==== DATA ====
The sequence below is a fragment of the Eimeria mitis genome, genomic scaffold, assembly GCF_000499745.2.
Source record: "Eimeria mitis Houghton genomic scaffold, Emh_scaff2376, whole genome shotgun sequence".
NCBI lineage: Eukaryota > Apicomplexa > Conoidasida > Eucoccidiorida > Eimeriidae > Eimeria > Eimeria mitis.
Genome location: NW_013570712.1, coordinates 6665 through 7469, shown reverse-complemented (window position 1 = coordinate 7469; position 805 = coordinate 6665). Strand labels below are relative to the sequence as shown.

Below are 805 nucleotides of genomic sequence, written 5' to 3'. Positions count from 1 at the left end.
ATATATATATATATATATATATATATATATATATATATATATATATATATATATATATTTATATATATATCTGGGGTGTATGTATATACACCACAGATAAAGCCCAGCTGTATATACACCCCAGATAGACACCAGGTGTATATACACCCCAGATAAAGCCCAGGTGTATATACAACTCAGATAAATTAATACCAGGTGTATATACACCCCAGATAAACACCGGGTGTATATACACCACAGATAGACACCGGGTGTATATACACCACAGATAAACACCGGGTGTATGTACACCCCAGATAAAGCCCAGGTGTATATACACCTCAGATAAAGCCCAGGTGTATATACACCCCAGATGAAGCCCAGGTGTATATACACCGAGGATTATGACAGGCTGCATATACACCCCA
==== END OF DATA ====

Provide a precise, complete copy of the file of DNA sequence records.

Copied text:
The sequence below is a fragment of the Eimeria mitis genome, genomic scaffold, assembly GCF_000499745.2.
Source record: "Eimeria mitis Houghton genomic scaffold, Emh_scaff2376, whole genome shotgun sequence".
NCBI lineage: Eukaryota > Apicomplexa > Conoidasida > Eucoccidiorida > Eimeriidae > Eimeria > Eimeria mitis.
Genome location: NW_013570712.1, coordinates 6665 through 7469, shown reverse-complemented (window position 1 = coordinate 7469; position 805 = coordinate 6665). Strand labels below are relative to the sequence as shown.

Below are 805 nucleotides of genomic sequence, written 5' to 3'. Positions count from 1 at the left end.
ATATATATATATATATATATATATATATATATATATATATATATATATATATATATATTTATATATATATCTGGGGTGTATGTATATACACCACAGATAAAGCCCAGCTGTATATACACCCCAGATAGACACCAGGTGTATATACACCCCAGATAAAGCCCAGGTGTATATACAACTCAGATAAATTAATACCAGGTGTATATACACCCCAGATAAACACCGGGTGTATATACACCACAGATAGACACCGGGTGTATATACACCACAGATAAACACCGGGTGTATGTACACCCCAGATAAAGCCCAGGTGTATATACACCTCAGATAAAGCCCAGGTGTATATACACCCCAGATGAAGCCCAGGTGTATATACACCGAGGATTATGACAGGCTGCATATACACCCCA